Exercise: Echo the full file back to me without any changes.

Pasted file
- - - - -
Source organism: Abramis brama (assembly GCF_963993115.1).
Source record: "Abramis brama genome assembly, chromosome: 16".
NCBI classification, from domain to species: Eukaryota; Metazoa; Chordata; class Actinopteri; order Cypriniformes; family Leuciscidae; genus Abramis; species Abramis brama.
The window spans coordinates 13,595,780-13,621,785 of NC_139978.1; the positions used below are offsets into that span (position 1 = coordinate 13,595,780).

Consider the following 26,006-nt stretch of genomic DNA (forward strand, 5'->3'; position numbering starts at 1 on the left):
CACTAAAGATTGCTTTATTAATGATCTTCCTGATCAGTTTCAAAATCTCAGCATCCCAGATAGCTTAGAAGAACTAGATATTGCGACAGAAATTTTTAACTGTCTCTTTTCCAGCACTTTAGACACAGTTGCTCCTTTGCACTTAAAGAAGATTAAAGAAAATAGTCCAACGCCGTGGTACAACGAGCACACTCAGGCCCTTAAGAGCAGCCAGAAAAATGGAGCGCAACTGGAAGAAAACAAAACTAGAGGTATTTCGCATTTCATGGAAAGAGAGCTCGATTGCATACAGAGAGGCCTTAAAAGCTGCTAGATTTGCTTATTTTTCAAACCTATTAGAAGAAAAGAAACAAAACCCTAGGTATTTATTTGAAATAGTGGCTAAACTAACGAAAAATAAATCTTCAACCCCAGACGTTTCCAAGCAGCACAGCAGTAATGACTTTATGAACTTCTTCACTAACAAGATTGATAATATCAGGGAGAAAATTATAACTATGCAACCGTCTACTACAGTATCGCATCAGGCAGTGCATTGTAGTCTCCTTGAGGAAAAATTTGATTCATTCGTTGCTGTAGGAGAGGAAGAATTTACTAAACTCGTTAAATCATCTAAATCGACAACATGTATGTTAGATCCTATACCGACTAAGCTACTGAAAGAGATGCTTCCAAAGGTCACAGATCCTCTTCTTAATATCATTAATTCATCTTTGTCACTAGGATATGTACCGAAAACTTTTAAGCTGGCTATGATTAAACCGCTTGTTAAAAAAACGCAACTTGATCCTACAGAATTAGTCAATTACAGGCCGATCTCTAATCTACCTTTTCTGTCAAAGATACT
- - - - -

Source organism: Abramis brama (assembly GCF_963993115.1).
Source record: "Abramis brama genome assembly, chromosome: 16".
NCBI classification, from domain to species: Eukaryota; Metazoa; Chordata; class Actinopteri; order Cypriniformes; family Leuciscidae; genus Abramis; species Abramis brama.
The window spans coordinates 13,595,780-13,621,785 of NC_139978.1; the positions used below are offsets into that span (position 1 = coordinate 13,595,780).

Consider the following 26,006-nt stretch of genomic DNA (forward strand, 5'->3'; position numbering starts at 1 on the left):
CACTAAAGATTGCTTTATTAATGATCTTCCTGATCAGTTTCAAAATCTCAGCATCCCAGATAGCTTAGAAGAACTAGATATTGCGACAGAAATTTTTAACTGTCTCTTTTCCAGCACTTTAGACACAGTTGCTCCTTTGCACTTAAAGAAGATTAAAGAAAATAGTCCAACGCCGTGGTACAACGAGCACACTCAGGCCCTTAAGAGCAGCCAGAAAAATGGAGCGCAACTGGAAGAAAACAAAACTAGAGGTATTTCGCATTTCATGGAAAGAGAGCTCGATTGCATACAGAGAGGCCTTAAAAGCTGCTAGATTTGCTTATTTTTCAAACCTATTAGAAGAAAAGAAACAAAACCCTAGGTATTTATTTGAAATAGTGGCTAAACTAACGAAAAATAAATCTTCAACCCCAGACGTTTCCAAGCAGCACAGCAGTAATGACTTTATGAACTTCTTCACTAACAAGATTGATAATATCAGGGAGAAAATTATAACTATGCAACCGTCTACTACAGTATCGCATCAGGCAGTGCATTGTAGTCTCCTTGAGGAAAAATTTGATTCATTCGTTGCTGTAGGAGAGGAAGAATTTACTAAACTCGTTAAATCATCTAAATCGACAACATGTATGTTAGATCCTATACCGACTAAGCTACTGAAAGAGATGCTTCCAAAGGTCACAGATCCTCTTCTTAATATCATTAATTCATCTTTGTCACTAGGATATGTACCGAAAACTTTTAAGCTGGCTATGATTAAACCGCTTGTTAAAAAAACGCAACTTGATCCTACAGAATTAGTCAATTACAGGCCGATCTCTAATCTACCTTTTCTGTCAAAGATACT